If you believe that only members of your immediate religious group are going to heaven, than I think you would have a hard time wrapping your mind around St. Isaac.  The man is venerated by many other churches besides the SOC.  His writings make you stop and think to yourself how insightful and what an intellect this man was even after 13 centuries.  He was a holy man, who gave his life to God, he lived the life of an anchorite for a large portion of his life.  He didn't accept even the honor of being a bishop which was given to him.  He also wasn't a decisive man.  He didn't write and argue for or against the "heresies" of his time.  I really don't see a problem here...
« Last Edit: September 16, 2010, 12:34:50 PM by Leb Aryo » Logged
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« Reply #5 on: September 16, 2010, 02:53:44 PM »

Ugh. I'm having a hard time wrapping my mind around how a member of the ACE could be a Saint, given that he/she would have been devoid of the means of redemption.

If you believe that only members of your immediate religious group are going to heaven, than I think you would have a hard time wrapping your mind around St. Isaac.  The man is venerated by many other churches besides the SOC.  His writings make you stop and think to yourself how insightful and what an intellect this man was even after 13 centuries.  He was a holy man, who gave his life to God, he lived the life of an anchorite for a large portion of his life.  He didn't accept even the honor of being a bishop which was given to him.  He also wasn't a decisive man.  He didn't write and argue for or against the "heresies" of his time.  I really don't see a problem here...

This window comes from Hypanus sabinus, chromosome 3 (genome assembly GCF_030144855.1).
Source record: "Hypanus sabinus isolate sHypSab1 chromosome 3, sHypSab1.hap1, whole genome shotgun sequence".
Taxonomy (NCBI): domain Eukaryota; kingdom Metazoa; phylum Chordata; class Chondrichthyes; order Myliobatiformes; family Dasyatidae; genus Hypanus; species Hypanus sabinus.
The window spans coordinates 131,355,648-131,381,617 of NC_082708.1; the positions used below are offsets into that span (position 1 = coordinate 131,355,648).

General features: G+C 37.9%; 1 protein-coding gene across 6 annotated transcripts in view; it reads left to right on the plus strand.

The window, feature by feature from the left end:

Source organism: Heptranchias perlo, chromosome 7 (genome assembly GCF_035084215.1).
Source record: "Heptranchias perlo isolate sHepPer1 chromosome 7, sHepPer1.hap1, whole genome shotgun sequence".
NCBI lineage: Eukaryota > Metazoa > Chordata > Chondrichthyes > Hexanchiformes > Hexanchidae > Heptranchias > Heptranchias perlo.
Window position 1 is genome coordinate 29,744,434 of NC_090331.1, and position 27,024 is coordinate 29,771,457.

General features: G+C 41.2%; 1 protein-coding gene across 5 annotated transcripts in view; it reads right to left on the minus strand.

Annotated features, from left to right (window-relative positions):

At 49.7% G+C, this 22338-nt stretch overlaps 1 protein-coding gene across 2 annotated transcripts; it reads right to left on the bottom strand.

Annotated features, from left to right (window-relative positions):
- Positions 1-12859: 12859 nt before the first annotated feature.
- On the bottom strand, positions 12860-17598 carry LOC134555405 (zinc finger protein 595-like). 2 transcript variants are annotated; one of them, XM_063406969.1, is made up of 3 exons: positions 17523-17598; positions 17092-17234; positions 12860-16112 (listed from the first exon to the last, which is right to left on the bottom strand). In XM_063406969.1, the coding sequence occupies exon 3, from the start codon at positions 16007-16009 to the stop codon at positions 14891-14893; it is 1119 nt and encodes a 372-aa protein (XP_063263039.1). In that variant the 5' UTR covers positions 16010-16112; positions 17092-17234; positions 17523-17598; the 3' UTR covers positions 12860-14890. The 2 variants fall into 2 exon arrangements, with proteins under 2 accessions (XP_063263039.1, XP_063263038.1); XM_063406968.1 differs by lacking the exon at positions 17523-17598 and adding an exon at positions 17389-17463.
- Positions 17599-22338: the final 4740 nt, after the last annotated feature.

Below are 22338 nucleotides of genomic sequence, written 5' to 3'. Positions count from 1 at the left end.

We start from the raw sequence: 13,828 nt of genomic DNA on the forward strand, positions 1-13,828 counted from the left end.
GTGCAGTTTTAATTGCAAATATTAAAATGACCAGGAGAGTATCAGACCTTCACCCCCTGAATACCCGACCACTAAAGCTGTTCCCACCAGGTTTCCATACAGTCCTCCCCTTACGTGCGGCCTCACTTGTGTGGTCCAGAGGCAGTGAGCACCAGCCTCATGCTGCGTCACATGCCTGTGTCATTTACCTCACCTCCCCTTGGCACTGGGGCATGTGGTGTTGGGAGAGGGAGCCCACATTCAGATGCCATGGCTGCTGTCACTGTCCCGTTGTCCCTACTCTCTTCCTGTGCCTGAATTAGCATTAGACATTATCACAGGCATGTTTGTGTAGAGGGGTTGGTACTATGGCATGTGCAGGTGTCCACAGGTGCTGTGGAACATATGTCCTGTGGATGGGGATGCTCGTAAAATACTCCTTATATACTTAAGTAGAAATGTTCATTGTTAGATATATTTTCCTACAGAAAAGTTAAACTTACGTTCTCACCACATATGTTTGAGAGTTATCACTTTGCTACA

So you wouldn't have problem with venerating RC or protestant Saints?
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Leb Aryo
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« Reply #6 on: September 16, 2010, 03:02:31 PM »

If they go along with mainstream Christianity and aren't propounding their specific Protestant dogmatic beliefs against others, I really don't have a problem with them.  If St. Isaac belonged to a Protestant church (yeah I know the timing is off) I wouldn't change my mind about him.  It's not really about which club you belong to is it?  I'm sure there are variances in the beliefs of some specific parishioners of OO churches that don't conform to dogma and vice versa.
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« Reply #7 on: September 16, 2010, 05:18:31 PM »

HH Pope St. Kyrillos VI of Alexandria also was influenced a lot from St. Isaac's writings and venerated him.
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« Reply #8 on: September 16, 2010, 05:30:33 PM »